Volkswagen profit growth slows on European market's slump
BERLIN (Bloomberg) -- Volkswagen Group reported slowing earnings growth as the impact of the sovereign debt crisis weighed on demand in its home region.
Second-quarter operating profit rose 3.4 percent to 3.28 billion euros ($3.98 billion), the company said today. That compared with a first-quarter increase of 10 percent. Second-quarter revenue gained 19 percent to 48.1 billion euros. Sales climbed 26 percent in the first quarter.
Volkswagen, which sells nearly 25 percent of all cars bought in Europe, was unable to continue its global growth momentum as the region's car market drops for a fifth year.
The automkaer today stuck to its 2012 target of matching last year's record operating profit of 11.3 billion euros as higher demand for Audi and VW brand cars in China and the United States, the world's two biggest auto markets, softens Europe's slump.
"VW is not immune to the crisis," said Michael Punzet, a DZ Bank analyst in Frankfurt. "But the U.S. and Chinese markets can offset most of the negative effects in Europe. Another advantage compared with VW's competitors is that its home market is still performing better than, for example, the French or Italian."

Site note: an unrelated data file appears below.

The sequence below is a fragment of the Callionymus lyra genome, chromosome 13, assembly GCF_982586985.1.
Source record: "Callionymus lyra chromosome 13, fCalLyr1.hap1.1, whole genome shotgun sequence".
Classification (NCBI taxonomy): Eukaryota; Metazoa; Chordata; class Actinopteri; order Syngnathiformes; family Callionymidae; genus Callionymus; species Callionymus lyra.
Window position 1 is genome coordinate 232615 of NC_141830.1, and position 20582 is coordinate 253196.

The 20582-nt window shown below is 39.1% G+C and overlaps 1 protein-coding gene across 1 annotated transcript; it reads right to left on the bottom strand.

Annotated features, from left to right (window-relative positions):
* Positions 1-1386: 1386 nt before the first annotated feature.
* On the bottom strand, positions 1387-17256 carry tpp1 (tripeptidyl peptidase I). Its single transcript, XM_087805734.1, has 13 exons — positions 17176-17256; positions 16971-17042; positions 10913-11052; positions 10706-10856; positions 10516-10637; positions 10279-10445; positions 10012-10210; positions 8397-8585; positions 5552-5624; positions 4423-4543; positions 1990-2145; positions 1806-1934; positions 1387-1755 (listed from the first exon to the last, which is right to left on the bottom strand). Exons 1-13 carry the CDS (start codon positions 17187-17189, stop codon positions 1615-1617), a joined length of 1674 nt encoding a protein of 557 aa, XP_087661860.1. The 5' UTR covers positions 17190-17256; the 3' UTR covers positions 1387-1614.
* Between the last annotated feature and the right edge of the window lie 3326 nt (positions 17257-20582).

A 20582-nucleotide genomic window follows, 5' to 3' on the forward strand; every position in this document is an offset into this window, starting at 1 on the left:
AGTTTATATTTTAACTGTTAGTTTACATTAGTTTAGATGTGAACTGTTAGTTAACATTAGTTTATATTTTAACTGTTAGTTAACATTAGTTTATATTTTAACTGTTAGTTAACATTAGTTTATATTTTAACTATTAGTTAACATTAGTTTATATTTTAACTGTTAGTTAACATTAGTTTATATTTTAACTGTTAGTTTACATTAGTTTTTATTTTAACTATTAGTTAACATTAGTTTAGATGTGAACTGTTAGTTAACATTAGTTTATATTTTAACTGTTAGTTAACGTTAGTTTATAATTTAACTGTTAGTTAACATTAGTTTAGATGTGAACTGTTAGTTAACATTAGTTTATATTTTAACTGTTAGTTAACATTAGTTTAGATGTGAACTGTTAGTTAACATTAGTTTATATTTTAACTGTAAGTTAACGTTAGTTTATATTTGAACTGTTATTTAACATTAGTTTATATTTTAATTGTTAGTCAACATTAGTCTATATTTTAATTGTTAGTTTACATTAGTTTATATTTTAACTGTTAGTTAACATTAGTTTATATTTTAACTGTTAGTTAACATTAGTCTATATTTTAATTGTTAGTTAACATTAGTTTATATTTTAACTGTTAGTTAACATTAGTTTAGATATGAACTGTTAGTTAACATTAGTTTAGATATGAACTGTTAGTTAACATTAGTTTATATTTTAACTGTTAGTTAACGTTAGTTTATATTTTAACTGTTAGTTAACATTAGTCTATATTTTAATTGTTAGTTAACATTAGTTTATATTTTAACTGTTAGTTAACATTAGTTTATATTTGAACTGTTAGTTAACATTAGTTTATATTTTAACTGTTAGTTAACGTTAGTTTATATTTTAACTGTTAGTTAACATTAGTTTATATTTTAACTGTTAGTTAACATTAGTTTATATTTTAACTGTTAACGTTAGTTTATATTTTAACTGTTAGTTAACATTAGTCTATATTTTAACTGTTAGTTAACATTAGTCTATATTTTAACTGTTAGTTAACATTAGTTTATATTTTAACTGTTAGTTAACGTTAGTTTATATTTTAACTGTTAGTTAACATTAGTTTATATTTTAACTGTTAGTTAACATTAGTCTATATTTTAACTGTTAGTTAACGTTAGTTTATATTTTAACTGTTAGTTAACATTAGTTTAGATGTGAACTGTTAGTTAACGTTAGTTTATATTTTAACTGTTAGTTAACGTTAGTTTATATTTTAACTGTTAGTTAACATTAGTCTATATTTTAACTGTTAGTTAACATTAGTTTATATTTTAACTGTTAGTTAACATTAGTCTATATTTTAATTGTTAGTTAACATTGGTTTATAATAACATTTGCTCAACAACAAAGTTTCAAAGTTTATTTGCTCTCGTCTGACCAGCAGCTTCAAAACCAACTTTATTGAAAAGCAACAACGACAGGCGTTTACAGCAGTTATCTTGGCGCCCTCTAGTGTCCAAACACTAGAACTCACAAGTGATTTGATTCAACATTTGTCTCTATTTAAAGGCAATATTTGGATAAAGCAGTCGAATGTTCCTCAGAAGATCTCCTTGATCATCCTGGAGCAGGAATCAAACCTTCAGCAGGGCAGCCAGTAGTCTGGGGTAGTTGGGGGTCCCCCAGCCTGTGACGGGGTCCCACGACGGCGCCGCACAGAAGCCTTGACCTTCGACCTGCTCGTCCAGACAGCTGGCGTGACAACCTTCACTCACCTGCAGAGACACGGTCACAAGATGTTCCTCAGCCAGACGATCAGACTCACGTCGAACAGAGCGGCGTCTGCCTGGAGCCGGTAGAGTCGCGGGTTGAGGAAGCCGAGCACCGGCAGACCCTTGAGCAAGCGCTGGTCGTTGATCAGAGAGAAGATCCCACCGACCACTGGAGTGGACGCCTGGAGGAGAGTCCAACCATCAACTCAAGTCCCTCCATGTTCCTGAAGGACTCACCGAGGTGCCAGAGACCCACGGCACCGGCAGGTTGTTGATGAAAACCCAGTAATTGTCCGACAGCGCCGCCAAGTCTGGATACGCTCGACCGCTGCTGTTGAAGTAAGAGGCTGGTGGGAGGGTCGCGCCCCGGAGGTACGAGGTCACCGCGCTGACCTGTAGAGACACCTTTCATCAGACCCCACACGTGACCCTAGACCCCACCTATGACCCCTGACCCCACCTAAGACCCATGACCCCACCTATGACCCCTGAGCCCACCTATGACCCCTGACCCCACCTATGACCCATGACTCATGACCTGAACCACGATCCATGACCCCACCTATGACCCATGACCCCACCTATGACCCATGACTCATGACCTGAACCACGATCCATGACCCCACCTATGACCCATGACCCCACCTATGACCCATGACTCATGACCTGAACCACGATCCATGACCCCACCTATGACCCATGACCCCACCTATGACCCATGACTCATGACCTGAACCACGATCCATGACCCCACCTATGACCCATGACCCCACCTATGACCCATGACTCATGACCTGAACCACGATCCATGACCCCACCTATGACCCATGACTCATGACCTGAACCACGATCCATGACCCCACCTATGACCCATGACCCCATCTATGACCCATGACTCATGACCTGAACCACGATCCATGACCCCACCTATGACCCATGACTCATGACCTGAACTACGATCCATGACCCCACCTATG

Audi, which accounted for 46 percent of the group's operating profit in the second quarter, generated a return on sales of 11.6 percent, beating Daimler's Mercedes-Benz, which posted an 8.6 percent margin. VW's Chinese joint ventures, which aren't included in the group's operating earnings, recorded a second-quarter profit of 930 million euros.
"Our strong position in the international markets will enable us to outperform the market as a whole -- despite the challenging environment," Chief Executive Officer Martin Winterkorn said in a statement.
VW's second-quarter European sales declined 2 percent, compared with 0.5 percent growth in the first three months, according to figures from the ACEA auto industry group.
Tougher German market
Volkswagen may face a tougher second half in Germany. The VDA industry association forecast that the market will slip to 3.1 million vehicles this year from 3.17 million in 2011. The softer demand has increased discounts in Germany, which reached a record level this month, according to Ferdinand Dudenhoeffer, director of the Center for Automotive Research at the University of Duisburg-Essen.
Volkswagen's global first-half deliveries gained 10 percent to 4.55 million, while revenue in the period climbed 23 percent.
"In the second half, VW will not be able to maintain double-digit growth anymore," said Frank Schwope. "Unit sales are more likely to be up 5 percent throughout the rest of the year."Contact Automotive News